The Foreignness of a Newborn Babe

I have seen hundreds, and perhaps thousands, of newborn Holstein calves over the last 3 and a half years.

Back in veterinary school, I saw a black calf with white spots, or vice versa. Now I see so much more in a calf.

I see chest and hip shape, muzzle curve, ear angles, neck length, elbow rotation, fetlock breakover, craniolateral position of the eyes and more. I am not even trying to look at those things, I just see them now. It fascinates me because it was happening over time without my full knowledge.

There is some part of my brain that collects, stores, and compares those measurements and observations, without me even aware of it, and it is working all the time. It’s a process that builds, and even as it conitinually ran in the background of my brain, I never really noticed it until my daughter was born.

Katarina taking her first of many naps

In that moment that I saw her present to the world, I realized, like Jon Snow, I knew nothing. It was humbling to see this little life and not know anything about how a brand new human looks. It was a token moment, feeling like the moment the window pane trembles, and the walls shudder, under the lashing rain and burgeoning gusts of a thunderstorm. In that instance, you realize just how much the window and walls mean to your survival.

Seeing her for the first time told me very clearly that my life had crossed some threshold and would never be the same.

Our ship had found itself in new waters.

Simple Dinner

Certain events, now long past, remain as highlights in my memories. Shining points in the river of thoughts, feelings, and sensory experiences that flows over many years. One evening in 2010 comes to mind. As I’ve mentioned before, I worked as a wrangler for two seasons at a resort in southeast Utah.

Tamara was from Switzerland, Rogelio from Mexico and they had a beautiful baby girl named Samira. Her name would work in both German and Spanish and was fitting for such a beautiful little girl. Tamara and Rogelio invited a couple of us wranglers over to their home for supper. They lived in a log cabin not too far from the resort grounds. I don’t remember what we ate that night, but I felt like I stepped back in time and looked through someone else’s eyes that night. I felt like I went into the twilight zone.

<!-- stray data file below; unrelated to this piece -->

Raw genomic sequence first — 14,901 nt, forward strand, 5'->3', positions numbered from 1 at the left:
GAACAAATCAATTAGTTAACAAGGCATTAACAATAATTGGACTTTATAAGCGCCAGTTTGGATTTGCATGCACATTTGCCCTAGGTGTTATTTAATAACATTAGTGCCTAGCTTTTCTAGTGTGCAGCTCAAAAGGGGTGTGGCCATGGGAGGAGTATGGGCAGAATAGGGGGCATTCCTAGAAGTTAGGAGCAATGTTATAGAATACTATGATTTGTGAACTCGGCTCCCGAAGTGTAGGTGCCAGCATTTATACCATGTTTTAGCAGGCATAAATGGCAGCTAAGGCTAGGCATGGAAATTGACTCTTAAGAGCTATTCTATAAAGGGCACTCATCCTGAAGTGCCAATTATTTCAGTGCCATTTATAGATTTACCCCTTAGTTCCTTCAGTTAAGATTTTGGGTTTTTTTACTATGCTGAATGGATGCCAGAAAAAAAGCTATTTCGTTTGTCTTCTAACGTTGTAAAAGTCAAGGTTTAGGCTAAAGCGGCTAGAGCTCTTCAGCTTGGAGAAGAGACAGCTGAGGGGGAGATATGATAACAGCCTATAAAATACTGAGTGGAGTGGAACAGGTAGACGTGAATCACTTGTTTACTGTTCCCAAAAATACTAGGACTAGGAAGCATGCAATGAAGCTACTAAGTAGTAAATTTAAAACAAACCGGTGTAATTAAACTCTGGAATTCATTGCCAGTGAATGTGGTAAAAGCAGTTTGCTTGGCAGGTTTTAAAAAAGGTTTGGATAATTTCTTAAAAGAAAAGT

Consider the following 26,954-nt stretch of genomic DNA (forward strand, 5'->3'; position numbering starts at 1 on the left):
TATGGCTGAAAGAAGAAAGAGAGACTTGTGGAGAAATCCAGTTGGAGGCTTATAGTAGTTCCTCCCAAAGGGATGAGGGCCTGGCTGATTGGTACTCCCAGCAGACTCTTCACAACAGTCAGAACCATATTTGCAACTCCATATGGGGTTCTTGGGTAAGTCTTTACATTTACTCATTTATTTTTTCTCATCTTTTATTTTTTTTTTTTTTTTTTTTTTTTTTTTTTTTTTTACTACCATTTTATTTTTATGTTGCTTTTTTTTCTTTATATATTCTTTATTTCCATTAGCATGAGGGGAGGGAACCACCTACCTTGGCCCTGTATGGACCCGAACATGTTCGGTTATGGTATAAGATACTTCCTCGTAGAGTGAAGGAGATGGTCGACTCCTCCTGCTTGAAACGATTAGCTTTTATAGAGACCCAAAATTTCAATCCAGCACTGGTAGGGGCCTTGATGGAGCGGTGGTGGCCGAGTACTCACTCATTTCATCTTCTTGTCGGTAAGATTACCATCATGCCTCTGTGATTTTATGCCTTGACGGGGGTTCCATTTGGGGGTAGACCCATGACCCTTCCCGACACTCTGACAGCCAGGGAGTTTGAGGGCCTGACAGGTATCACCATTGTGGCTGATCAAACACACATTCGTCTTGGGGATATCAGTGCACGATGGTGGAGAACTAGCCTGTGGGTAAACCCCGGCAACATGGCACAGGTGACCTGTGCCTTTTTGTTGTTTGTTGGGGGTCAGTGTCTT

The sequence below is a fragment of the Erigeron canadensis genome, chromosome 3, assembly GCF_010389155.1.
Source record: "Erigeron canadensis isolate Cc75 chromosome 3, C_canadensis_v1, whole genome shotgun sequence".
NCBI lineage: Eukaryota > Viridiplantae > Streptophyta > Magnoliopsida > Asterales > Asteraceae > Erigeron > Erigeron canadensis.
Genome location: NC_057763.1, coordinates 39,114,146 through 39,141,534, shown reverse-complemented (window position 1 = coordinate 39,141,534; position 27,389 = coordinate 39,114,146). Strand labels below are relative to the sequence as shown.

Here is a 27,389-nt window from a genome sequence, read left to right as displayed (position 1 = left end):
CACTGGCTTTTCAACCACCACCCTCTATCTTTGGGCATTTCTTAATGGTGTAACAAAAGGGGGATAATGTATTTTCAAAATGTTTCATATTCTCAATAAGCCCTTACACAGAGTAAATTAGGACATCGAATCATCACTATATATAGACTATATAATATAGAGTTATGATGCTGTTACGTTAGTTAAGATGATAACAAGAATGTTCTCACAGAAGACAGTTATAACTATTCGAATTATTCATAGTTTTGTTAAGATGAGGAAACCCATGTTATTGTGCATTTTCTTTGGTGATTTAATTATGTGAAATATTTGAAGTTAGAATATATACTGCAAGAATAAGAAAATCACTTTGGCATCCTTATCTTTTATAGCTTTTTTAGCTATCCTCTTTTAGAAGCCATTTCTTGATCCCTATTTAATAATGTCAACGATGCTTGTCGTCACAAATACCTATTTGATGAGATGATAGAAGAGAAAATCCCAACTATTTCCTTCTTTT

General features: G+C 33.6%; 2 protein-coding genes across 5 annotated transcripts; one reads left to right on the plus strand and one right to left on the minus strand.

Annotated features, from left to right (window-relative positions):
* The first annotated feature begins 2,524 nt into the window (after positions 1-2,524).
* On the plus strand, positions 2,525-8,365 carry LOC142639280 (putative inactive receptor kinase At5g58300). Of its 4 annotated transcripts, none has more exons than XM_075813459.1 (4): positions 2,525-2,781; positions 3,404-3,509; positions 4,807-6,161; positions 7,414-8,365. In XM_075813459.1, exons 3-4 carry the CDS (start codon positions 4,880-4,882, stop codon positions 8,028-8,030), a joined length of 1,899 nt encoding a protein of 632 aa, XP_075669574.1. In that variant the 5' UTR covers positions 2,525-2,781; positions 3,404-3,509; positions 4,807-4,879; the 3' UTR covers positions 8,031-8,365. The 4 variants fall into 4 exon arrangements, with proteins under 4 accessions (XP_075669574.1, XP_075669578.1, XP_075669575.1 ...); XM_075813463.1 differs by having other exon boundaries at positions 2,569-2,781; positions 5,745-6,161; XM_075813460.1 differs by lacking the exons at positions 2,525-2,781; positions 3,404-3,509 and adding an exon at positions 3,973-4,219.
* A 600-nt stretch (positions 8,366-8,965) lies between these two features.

In a simple log cabin around a wood table we shared a simple dinner. Samira peacefully rested nearby in a rocker, and I felt much love all around. It sticks with me because it was so antithetical to the consumerism cultured we are engrossed in.

Better is a dinner of herbs where love is than a fattened ox and hatred with it.
Proverbs 15:17 ESV

This is absolutely true. Ten times out of ten I would choose the chance to spend a cheap dinner of love with family and friends rather than a fancy restaurant with strife and bitterness.

Just Like Momma

I am continually amazed at how much Katarina wants to be like her mother.

I heard a neurologist say, on an interview, that the three ways children learn from their parents are; example, example, and example.

Many times I have seen Katarina enthralled by what her momma is doing, and this is just another example. Katarina watches every move Tiffany makes, and is very excited to imitate her mother.

It is sobering how much the little human is watching and learning.